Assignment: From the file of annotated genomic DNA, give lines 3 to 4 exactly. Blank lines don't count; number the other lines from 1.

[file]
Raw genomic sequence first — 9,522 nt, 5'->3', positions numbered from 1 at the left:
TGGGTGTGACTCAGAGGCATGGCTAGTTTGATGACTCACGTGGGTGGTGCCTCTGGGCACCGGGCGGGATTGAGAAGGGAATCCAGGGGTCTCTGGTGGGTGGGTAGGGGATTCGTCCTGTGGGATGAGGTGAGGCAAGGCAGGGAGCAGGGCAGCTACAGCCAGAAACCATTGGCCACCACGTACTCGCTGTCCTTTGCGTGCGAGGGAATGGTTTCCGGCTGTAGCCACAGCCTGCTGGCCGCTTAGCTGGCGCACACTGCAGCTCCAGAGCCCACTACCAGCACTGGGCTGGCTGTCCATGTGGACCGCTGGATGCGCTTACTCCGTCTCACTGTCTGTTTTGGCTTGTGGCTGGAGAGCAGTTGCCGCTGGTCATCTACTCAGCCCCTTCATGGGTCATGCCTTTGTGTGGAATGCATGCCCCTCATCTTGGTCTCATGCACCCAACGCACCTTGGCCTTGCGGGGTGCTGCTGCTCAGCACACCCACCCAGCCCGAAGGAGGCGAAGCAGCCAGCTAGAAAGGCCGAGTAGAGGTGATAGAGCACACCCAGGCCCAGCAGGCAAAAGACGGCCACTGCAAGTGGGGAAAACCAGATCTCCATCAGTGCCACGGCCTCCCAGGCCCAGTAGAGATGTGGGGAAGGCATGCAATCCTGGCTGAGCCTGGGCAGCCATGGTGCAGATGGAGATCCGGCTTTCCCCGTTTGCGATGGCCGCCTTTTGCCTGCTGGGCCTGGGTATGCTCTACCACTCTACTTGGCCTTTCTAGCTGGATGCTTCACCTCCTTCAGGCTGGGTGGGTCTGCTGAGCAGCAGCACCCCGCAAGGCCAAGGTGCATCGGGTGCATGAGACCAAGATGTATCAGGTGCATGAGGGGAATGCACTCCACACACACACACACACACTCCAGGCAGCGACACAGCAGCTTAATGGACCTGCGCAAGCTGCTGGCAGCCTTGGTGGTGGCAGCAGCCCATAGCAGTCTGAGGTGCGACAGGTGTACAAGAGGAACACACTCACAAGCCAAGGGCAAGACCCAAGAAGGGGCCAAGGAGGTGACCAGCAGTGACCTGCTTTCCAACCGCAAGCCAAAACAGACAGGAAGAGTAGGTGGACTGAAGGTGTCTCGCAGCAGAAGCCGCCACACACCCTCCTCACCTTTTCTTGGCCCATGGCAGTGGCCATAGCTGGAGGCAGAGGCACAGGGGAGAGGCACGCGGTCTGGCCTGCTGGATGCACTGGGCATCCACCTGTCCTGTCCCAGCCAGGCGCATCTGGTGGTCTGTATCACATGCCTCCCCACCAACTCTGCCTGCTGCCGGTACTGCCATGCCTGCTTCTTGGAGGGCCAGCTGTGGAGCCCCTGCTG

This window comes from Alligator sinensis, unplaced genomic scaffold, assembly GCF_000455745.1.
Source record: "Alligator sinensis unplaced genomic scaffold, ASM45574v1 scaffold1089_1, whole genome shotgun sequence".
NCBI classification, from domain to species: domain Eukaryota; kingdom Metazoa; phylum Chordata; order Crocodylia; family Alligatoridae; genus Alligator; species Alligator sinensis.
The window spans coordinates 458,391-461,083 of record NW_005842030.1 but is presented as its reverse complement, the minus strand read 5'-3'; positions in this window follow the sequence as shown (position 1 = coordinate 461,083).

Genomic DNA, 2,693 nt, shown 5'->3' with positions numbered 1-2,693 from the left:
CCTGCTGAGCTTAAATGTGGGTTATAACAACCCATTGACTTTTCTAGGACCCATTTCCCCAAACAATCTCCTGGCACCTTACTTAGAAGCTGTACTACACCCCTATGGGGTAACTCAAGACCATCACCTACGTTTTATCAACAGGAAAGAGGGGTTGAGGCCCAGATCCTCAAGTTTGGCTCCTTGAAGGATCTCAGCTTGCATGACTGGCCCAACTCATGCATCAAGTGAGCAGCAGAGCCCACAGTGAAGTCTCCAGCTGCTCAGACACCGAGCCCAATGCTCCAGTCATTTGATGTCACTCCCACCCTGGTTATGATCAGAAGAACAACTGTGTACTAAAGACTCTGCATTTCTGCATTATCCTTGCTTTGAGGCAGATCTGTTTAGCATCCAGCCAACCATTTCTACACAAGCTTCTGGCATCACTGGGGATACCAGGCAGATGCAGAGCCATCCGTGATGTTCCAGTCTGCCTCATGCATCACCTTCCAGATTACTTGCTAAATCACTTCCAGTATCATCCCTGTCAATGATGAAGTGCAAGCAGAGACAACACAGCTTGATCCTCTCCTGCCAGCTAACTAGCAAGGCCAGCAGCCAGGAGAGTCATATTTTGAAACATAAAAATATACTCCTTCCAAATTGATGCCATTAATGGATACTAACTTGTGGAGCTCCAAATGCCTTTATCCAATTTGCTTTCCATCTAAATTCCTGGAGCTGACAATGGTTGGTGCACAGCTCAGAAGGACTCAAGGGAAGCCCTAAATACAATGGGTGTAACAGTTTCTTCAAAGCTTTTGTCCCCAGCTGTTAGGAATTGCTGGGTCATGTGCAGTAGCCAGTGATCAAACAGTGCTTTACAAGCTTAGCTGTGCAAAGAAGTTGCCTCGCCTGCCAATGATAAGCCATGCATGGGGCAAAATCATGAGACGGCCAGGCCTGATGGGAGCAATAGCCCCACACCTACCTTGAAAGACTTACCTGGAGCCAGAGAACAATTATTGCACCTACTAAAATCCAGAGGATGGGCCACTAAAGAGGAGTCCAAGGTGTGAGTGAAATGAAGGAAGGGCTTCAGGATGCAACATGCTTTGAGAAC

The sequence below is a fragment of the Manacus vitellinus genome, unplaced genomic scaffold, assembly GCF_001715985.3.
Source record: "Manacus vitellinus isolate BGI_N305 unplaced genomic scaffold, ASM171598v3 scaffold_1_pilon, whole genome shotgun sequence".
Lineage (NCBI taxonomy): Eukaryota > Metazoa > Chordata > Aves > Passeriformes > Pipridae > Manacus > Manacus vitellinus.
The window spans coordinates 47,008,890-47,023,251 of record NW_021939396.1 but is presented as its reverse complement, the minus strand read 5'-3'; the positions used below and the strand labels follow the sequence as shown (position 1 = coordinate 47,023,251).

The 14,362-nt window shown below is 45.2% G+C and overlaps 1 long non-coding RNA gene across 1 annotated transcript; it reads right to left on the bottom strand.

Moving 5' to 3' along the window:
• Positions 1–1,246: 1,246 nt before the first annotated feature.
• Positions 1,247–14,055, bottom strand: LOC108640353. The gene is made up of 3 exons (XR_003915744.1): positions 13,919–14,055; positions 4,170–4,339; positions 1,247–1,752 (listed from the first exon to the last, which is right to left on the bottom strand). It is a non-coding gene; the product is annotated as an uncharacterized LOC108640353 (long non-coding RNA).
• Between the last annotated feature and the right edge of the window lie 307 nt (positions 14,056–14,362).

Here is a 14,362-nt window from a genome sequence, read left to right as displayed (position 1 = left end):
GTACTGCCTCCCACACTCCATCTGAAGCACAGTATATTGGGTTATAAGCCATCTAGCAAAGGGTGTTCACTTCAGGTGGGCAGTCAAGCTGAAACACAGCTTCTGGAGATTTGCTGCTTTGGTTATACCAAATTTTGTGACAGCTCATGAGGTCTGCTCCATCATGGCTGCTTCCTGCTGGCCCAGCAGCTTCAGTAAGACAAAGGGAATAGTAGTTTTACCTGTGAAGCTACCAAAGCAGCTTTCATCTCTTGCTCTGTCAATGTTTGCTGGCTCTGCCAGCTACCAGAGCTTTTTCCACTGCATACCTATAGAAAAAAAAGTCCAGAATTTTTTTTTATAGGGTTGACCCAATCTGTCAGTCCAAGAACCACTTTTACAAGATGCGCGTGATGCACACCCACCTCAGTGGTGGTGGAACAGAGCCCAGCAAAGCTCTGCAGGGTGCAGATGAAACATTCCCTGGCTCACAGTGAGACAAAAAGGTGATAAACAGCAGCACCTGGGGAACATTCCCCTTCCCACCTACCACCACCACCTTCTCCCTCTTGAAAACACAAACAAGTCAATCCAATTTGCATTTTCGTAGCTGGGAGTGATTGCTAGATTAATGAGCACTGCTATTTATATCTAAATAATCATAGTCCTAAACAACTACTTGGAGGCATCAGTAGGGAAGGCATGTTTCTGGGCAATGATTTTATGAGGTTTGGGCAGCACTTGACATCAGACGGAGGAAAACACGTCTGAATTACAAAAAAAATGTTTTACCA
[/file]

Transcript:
This window comes from Alligator sinensis, unplaced genomic scaffold, assembly GCF_000455745.1.
Source record: "Alligator sinensis unplaced genomic scaffold, ASM45574v1 scaffold1089_1, whole genome shotgun sequence".